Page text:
Is there a possibility that you’re overlooking advocates that are right under your nose? Many companies and organizations say that their employees are their best and biggest asset, but this perceived value comes in many different forms. Of course, it translates directly to their contributions in the workplace, but have you considered how your employees can elicit positive brand affirmation through the credibility they afford when they discuss your brand?
At its core, employee advocacy is the promotion of an organization by its employees and although the concept has been around for decades in various forms, the internet and social media have revolutionized it and added new possibilities. With the hiring market becoming increasingly competitive and changes to the way consumers shop, focusing on employee advocacy is now more important than ever.
Employee advocacy, influencer marketing, partnership and advertising have traditionally sat under the responsibility of separate teams. But as brands streamline operations and take bold steps to achieve the omnipresence critical to maximize exposure and potential touchpoints with their consumers, we can’t afford not to have these once disparate channels remain unconnected.
According to a Nielson report, 83% of those surveyed trust recommendations from people they know, therefore it makes sense to leverage those individuals who not only instill this trust but have the subject matter expertise to communicate your products and services most effectively. Employees can be just as trustworthy, if not more so than external influencers- but how do you create a core group of employee advocates?
The first step is to identify them. Who is sharing content mindfully, generating high engagements, actively contributing content or has a high network following on LinkedIn, Instagram, Facebook, Twitter or even TikTok? Who are the subject matter experts in your business that you trust to have authentic conversations with consumers, providing insightful and valuable information? You need to find these thought leaders and begin engaging with them to have some input in what they share and to ensure your brand is benefiting from their transferred credibility.
But once identified, how do you work with these advocates to ensure they align with your wider brand message and feel motivated to promote your brand? Well, this is where it becomes a little more challenging, but certainly achievable. Culture is a big factor here, if you foster a positive workplace environment your employees will feel compelled to support the success of the business. This in turn leads to education, if employees feel engaged with the business they will be far more receptive to learning about how your brand wants products, services, and even values, to be communicated. But it’s possible to go further than this and reward your employees in line with a performance-based model.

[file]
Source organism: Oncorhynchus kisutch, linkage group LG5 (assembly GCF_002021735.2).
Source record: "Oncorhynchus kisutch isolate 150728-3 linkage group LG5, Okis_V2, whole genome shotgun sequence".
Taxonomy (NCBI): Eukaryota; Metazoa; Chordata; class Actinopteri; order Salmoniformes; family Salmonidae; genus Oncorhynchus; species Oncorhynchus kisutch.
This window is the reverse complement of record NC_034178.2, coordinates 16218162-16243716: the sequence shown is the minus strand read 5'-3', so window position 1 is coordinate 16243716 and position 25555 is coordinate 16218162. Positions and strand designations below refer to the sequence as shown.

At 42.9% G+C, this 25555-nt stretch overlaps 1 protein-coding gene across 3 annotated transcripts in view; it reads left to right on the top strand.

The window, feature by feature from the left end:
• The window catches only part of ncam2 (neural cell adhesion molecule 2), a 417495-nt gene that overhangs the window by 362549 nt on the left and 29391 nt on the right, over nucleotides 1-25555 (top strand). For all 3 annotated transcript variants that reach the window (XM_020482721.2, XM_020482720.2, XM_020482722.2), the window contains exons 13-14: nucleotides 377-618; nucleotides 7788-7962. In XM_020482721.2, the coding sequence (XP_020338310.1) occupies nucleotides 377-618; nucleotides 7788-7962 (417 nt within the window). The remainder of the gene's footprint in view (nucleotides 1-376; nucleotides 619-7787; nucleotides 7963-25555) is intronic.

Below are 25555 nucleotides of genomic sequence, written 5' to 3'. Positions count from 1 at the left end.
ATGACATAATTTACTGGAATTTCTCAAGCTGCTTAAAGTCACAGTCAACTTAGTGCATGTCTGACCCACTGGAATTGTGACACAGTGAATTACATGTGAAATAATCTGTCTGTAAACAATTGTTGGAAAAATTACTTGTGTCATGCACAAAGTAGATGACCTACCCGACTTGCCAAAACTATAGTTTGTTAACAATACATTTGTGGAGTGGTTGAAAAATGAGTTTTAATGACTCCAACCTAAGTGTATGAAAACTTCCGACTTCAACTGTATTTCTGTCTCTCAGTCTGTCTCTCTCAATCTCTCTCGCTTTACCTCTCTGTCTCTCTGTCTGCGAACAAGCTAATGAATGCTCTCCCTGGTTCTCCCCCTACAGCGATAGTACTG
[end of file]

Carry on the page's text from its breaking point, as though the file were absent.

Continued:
With many brands already moving their influencer programs to sit under a pay-for-outcome model, why not attribute this same framework to your employees? This could be as simple as launching a contributor of the month program, highlighting staff members who have used their own platforms to amplify content and marketing messaging. This is easily tracked through the analytics on social platforms and could counteract the impact of dwindling organic reach on social channels experienced by many brands in this age of increased consumer control. Let’s say a company of 500 employees has 6K followers on their LinkedIn page, their potential total reach is 6K. Now, if every employee in that company had an average of 400 connections, the total reach of all employees combined is 200K.This calculates to a whopping 3233% increase in reach! By utilizing your employees’ social media networks, you have the ability to reach a much larger audience and have your message be seen by exponentially more people especially given that brand messages are re-shared 24 times more frequently when distributed by employees vs. the brand.
Alternatively, you could take an even more direct approach. With the partnership channel allowing brands to access attribution methods such as exclusive-use codes, you could permit employees to utilize these to promote to their own networks. The use of codes allows an easily trackable point of truth from which you can measure the success of programs and compare it to other campaigns in the partnership channel. The initial goal here should be to define your KPIs and adapt your reward structure to motivate the right behavior from your employees for a win-win outcome.
When you take the steps to combine these channels you create the momentum to set yourself up for powerful results. So what are you waiting for? Now is the time to amplify the reach and credibility of your brand and what better place to tap into than the passion of your loyal employee base?
To learn more about maximizing all your partnerships, employees included, reach out to us at email@example.com.